Introducing Guest Blogger Gerard Magliocca
I’m delighted to introduce Professor Gerard Magliocca, who will be joining us as a guest blogger this month. Gerard is a professor of law at Indiana University School of Law – Indianapolis. He teaches torts, intellectual property, constitutional law, and admiralty. His current research focuses on how and why constitutional change occurs, with a particular emphasis on the role that political backlash plays in shaping doctrine. In the Fall of 2008, Gerard held the Fulbright Distinguished Research Chair at the Roosevelt Study Center in Middelburg, The Netherlands, where he worked on a project about Senator Huey P. Long and on his forthcoming book about William Jennings Bryan.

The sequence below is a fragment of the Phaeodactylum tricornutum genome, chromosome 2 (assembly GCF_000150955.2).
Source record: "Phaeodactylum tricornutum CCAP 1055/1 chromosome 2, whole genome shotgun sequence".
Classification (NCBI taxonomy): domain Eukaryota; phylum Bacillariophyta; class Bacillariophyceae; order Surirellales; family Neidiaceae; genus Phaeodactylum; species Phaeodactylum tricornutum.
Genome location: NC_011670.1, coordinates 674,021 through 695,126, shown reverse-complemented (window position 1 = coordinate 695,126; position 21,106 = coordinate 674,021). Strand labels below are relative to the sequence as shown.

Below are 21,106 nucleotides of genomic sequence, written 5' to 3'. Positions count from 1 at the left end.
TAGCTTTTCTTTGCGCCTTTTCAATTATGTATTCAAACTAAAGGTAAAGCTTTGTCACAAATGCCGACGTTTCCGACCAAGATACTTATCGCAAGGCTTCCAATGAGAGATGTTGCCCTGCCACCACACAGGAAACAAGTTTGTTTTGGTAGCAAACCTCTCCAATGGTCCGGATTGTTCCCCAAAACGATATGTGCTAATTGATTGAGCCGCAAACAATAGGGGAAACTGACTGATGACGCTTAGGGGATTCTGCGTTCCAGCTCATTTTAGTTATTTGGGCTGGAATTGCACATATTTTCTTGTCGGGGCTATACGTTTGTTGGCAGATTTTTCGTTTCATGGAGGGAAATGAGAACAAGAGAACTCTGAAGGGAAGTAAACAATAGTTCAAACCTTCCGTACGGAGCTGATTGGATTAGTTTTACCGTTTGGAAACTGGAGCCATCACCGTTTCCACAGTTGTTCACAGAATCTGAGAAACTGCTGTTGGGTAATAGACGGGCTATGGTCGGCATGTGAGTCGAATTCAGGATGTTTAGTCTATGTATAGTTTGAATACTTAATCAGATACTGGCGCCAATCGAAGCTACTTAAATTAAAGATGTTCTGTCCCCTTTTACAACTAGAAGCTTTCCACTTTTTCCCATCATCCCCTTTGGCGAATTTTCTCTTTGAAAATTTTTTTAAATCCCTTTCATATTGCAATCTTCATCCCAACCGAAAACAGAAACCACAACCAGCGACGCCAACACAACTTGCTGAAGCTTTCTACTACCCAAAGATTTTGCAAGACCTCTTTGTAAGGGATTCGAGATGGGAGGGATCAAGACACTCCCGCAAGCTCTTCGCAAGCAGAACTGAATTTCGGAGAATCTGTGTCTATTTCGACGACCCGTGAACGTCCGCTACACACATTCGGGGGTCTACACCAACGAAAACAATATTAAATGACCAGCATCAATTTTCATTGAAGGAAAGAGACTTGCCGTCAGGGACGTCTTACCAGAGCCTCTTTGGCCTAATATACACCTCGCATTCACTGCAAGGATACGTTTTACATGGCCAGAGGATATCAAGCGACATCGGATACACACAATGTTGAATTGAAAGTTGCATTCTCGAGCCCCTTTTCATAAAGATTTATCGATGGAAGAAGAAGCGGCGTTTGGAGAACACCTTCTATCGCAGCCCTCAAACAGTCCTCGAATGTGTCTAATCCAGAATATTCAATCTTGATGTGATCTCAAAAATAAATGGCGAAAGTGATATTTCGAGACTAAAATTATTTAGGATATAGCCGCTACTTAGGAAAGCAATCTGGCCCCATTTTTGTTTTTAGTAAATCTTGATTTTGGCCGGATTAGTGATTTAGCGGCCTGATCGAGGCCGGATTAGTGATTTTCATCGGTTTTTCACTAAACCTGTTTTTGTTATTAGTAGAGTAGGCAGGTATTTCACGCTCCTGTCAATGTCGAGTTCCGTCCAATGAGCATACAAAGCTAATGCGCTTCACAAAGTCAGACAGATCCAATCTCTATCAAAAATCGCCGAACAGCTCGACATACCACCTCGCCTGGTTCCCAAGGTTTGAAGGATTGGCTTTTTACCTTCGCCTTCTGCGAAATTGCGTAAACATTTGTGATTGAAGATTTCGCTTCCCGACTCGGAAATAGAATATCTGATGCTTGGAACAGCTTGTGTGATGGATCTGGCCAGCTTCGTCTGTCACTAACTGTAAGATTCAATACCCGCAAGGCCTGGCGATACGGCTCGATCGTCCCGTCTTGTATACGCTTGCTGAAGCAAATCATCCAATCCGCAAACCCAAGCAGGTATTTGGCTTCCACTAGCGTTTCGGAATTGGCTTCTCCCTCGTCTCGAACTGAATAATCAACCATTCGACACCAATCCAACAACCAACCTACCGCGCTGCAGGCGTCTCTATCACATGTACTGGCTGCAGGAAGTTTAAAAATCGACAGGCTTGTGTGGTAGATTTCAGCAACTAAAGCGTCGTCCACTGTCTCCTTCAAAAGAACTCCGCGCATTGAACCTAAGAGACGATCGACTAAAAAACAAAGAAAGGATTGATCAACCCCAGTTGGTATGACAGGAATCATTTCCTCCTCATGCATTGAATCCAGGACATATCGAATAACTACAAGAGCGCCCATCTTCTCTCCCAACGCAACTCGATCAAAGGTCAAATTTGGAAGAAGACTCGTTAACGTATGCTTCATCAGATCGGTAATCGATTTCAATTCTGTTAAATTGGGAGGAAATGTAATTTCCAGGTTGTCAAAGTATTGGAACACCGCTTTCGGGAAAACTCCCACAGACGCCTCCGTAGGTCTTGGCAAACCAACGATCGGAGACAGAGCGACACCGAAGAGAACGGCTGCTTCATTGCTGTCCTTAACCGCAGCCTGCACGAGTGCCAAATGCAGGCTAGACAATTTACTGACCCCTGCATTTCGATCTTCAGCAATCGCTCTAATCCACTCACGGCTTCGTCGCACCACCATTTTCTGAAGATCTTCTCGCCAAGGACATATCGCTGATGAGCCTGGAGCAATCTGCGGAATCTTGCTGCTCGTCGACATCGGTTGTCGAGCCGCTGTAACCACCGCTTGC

Prior to joining the Indiana University — Indianapolis faculty in 2001, Gerard was an attorney at Covington & Burling and clerked for Judge Guido Calabresi on the United States Court of Appeals for the Second Circuit. He received his B.A. from Stanford and his J.D. from Yale.
His recent publications include:
* THE TRAGEDY OF WILLIAM JENNINGS BRYAN: CONSTITUTIONAL LAW AND THE POLITICS OF BACKLASH (Yale Univ. Press forthcoming 2010)
* Why Did the Incorporation of the Bill of Rights Fail in the Late Nineteenth Century? 94 Minn. L. Rev. — (forthcoming 2009)
* George W. Bush in Political Time: The Janus Presidency, 34 Law and Soc. Inq. 473 (forthcoming 2009)
* Huey P. Long and the Guarantee Clause, 83 Tulane L. Rev. 1 (2008)
* ANDREW JACKSON AND THE CONSTITUTION: THE RISE AND FALL OF GENERATIONAL REGIMES (Univ. Press of Kansas 2007)
* Blackberries and Barnyards: Patent Trolls and the Perils of Innovation, 82 Notre Dame L. Rev. 1809 (2007)
* A New Approach to Congressional Power: Revisiting the Legal Tender Cases, 95 Geo. L. J. 119 (2006)